Cypress launches a 1A LED driver IC for auto applications

Jan. 5, 2016
The buck-topology driver from Cypress Semiconductor can operate at switching frequencies in excess of 2 MHz, which means that the driver electronics can fit a tiny footprint with small magnetic components.

The buck-topology driver from Cypress Semiconductor can operate at switching frequencies in excess of 2 MHz, which means that the driver electronics can fit a tiny footprint with small magnetic components.

Even the specialty IC semiconductor companies will be in on the action at the Consumer Electronics Show (CES) in Las Vegas, NV, and Cypress Semiconductor is using the tradeshow to announce several new ICs that target consumer products, including — surprisingly — an LED driver IC for automotive applications. The S6BL111A driver IC family targets applications in headlamps, daytime running lights (DRLs), turn lights, and fog lights. Cypress touts the top switching frequency of 2.1 MHz as a key feature for the application because it allows driver design in a small footprint with no large inductors.

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There are a host of LED driver ICs on the market that target automotive applications. For example, Texas Instruments (TI) launched an IC intended to enable headlamps with functionality similar to the Audi Matrix design a bit over a year back. We also recently ran a feature article on such driver designs.

The Cypress approach is unique in that the IC is designed to drive a single LED at 1A with an extremely small driver foot print. The nearby photo of the company’s evaluation kit provides a reference for the size requirements. Developers could use a single LED from some of the intended applications or integrate multiple driver/LED pairs for applications such as complex headlamps. But with LED brightness constantly improving, a single LED can handle many of the intended tasks.

“LEDs use less power and are smaller in size than traditional bulbs, offering auto makers the flexibility to create signature lighting effects for their vehicles,” said Kiyoe Nagaya, vice president of the Analog Business Unit at Cypress. “Cypress has raised the bar in automotive front lighting with this compelling LED driver solution that can drive a single LED without large, expensive inductors.”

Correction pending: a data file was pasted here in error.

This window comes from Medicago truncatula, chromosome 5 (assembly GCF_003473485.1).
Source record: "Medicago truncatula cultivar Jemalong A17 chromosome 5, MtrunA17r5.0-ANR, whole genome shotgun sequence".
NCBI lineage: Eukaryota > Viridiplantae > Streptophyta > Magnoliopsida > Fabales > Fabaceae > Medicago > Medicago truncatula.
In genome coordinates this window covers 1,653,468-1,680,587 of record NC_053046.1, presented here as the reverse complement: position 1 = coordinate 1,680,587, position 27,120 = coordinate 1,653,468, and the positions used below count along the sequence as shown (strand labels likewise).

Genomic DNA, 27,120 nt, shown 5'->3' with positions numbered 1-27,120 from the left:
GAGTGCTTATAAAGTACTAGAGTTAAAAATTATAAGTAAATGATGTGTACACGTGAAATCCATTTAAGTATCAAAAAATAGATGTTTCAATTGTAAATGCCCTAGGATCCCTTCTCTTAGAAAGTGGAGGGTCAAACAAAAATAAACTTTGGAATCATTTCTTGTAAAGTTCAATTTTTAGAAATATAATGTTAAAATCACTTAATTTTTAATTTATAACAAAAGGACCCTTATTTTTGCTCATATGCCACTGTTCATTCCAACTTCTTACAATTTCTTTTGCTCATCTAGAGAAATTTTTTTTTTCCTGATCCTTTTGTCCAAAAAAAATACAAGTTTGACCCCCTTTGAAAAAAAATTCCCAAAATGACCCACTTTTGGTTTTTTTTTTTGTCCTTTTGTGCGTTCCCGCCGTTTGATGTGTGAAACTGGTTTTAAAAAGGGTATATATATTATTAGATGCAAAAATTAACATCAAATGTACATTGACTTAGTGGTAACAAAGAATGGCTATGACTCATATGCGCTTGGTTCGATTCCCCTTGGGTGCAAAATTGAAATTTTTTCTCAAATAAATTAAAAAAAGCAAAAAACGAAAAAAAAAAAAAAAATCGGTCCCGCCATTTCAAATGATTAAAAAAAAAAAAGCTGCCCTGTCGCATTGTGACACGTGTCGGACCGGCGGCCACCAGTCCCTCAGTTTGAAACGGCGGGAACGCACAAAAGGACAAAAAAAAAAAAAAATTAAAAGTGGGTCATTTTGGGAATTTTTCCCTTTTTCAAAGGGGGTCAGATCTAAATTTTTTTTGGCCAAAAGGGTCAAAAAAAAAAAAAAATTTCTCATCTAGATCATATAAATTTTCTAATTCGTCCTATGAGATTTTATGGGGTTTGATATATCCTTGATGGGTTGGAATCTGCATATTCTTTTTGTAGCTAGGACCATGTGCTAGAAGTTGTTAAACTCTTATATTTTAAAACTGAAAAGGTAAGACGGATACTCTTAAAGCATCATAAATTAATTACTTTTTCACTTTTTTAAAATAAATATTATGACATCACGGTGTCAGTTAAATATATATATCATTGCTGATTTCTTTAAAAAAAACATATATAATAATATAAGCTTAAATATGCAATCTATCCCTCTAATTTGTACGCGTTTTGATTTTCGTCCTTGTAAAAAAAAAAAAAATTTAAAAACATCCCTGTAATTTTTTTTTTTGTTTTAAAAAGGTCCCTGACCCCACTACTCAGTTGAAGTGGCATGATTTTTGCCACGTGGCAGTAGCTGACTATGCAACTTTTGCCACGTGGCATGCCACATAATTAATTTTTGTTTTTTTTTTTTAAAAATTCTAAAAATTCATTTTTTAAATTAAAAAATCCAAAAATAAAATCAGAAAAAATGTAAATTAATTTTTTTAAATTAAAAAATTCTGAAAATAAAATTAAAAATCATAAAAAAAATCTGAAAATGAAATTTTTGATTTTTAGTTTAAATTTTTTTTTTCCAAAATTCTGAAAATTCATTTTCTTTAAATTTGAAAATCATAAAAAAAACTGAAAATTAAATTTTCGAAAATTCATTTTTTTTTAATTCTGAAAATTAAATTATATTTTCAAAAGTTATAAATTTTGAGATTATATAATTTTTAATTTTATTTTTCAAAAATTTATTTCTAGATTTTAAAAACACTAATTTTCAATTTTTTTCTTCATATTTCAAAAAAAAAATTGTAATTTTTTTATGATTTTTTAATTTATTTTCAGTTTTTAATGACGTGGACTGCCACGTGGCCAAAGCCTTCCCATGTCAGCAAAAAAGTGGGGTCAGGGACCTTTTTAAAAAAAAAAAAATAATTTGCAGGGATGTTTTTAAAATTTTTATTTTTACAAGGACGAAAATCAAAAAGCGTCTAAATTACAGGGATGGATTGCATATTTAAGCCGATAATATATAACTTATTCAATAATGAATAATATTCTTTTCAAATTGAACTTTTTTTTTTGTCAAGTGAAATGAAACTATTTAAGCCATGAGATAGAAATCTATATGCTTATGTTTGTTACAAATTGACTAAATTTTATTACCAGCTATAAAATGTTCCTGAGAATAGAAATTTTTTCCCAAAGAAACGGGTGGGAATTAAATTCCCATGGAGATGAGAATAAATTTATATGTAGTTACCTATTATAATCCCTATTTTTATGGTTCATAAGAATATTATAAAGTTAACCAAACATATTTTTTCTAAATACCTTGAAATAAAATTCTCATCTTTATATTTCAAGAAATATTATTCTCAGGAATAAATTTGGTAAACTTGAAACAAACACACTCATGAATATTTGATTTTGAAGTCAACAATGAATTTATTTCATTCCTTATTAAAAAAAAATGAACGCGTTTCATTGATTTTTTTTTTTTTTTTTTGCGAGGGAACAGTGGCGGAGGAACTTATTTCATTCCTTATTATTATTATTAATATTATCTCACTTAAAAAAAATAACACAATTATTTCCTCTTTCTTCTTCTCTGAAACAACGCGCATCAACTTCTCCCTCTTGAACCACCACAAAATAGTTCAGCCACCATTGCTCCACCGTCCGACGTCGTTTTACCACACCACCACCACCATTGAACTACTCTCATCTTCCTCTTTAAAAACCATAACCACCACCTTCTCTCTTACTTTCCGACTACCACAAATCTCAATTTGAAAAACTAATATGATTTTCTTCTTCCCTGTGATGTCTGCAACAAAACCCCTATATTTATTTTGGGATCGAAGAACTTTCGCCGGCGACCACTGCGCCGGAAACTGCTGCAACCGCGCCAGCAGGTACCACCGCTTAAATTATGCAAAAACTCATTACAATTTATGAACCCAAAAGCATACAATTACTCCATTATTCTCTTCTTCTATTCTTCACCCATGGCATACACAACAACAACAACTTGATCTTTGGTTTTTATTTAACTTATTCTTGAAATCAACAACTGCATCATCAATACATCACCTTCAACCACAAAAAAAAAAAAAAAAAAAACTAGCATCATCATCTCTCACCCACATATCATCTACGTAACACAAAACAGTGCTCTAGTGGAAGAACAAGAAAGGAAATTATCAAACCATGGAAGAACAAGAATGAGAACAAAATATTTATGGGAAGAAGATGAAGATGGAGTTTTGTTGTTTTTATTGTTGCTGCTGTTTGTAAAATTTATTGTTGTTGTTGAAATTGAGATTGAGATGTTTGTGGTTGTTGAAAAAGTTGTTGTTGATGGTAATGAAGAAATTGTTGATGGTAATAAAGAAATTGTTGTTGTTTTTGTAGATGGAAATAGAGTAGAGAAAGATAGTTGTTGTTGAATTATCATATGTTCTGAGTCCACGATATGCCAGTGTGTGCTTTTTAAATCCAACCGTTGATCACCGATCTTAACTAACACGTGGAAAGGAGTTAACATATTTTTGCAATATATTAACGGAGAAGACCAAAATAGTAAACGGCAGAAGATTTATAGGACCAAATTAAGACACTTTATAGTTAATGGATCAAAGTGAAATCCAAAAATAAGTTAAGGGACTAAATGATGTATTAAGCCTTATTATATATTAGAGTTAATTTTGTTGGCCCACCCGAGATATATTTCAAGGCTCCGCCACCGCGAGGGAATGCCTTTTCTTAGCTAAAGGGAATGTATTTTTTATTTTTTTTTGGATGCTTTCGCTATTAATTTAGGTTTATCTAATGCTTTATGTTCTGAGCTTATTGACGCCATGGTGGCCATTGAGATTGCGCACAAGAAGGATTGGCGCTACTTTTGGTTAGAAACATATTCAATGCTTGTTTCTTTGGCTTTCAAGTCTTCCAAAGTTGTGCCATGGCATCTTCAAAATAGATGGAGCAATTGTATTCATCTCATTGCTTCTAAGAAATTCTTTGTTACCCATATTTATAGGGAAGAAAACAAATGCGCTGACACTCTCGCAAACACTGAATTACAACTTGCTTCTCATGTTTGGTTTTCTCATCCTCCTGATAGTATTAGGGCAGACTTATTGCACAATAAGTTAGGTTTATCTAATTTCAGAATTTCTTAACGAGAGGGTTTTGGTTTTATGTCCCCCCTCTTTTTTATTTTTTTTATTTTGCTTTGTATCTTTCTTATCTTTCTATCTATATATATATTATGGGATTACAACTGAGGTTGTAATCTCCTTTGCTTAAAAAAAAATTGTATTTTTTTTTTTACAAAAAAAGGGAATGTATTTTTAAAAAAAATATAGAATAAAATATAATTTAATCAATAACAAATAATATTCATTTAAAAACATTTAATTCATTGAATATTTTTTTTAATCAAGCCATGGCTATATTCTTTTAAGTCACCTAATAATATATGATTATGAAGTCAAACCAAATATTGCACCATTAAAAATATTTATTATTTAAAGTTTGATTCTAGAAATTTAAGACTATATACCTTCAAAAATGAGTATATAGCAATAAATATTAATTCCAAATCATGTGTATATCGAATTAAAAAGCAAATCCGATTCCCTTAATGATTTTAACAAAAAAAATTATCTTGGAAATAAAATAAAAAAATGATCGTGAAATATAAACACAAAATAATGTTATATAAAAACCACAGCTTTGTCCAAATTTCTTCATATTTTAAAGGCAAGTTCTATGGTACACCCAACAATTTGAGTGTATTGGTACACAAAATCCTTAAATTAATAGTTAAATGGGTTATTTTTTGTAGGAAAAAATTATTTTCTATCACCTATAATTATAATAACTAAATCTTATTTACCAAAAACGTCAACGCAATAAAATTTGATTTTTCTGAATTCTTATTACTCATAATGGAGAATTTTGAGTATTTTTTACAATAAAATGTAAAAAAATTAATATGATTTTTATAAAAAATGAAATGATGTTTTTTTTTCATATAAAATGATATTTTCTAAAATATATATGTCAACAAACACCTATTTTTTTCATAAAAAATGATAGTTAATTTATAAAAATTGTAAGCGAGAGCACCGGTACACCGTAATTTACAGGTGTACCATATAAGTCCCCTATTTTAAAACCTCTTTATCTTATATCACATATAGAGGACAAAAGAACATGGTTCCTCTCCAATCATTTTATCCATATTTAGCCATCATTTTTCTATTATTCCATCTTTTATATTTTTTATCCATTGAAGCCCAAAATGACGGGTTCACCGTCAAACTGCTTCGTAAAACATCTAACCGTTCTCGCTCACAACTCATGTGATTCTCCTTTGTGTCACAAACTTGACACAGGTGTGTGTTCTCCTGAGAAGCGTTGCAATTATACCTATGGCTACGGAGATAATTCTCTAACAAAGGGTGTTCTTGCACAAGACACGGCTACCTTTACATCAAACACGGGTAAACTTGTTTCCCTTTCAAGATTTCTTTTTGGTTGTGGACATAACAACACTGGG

The new LED driver IC is also extremely flexible in terms of the driver implementation. It can operate over a broad input voltage range from 4.5V to 42V. Such flexibility is needed for different automotive operating conditions from cold cranking to power surges when the electrical power is swapped from the battery to the alternator.

Likewise, the IC can work over the frequency range of 205 kHz to 2.1 MHz. As mentioned before, higher switching frequency equates to smaller components but sometimes lower frequencies can improve other performance characteristics including reducing EMI noise.

The S6BL111A IC relies on a buck switching topology. It can support either analog or pulsewidth modulation (PWM) dimming. The design supports the expected system protection functions such as under-voltage, over-current, LED open detections, and thermal shutdown. Moreover, the component is qualified to the AEC-Q100 Grade 1 specification required in many automotive applications.

About the Author

Maury Wright | Editor in Chief

Maury Wright is an electronics engineer turned technology journalist, who has focused specifically on the LED & Lighting industry for the past decade. Wright first wrote for LEDs Magazine as a contractor in 2010, and took over as Editor-in-Chief in 2012. He has broad experience in technology areas ranging from microprocessors to digital media to wireless networks that he gained over 30 years in the trade press. Wright has experience running global editorial operations, such as during his tenure as worldwide editorial director of EDN Magazine, and has been instrumental in launching publication websites going back to the earliest days of the Internet. Wright has won numerous industry awards, including multiple ASBPE national awards for B2B journalism excellence, and has received finalist recognition for LEDs Magazine in the FOLIO Eddie Awards. He received a BS in electrical engineering from Auburn University.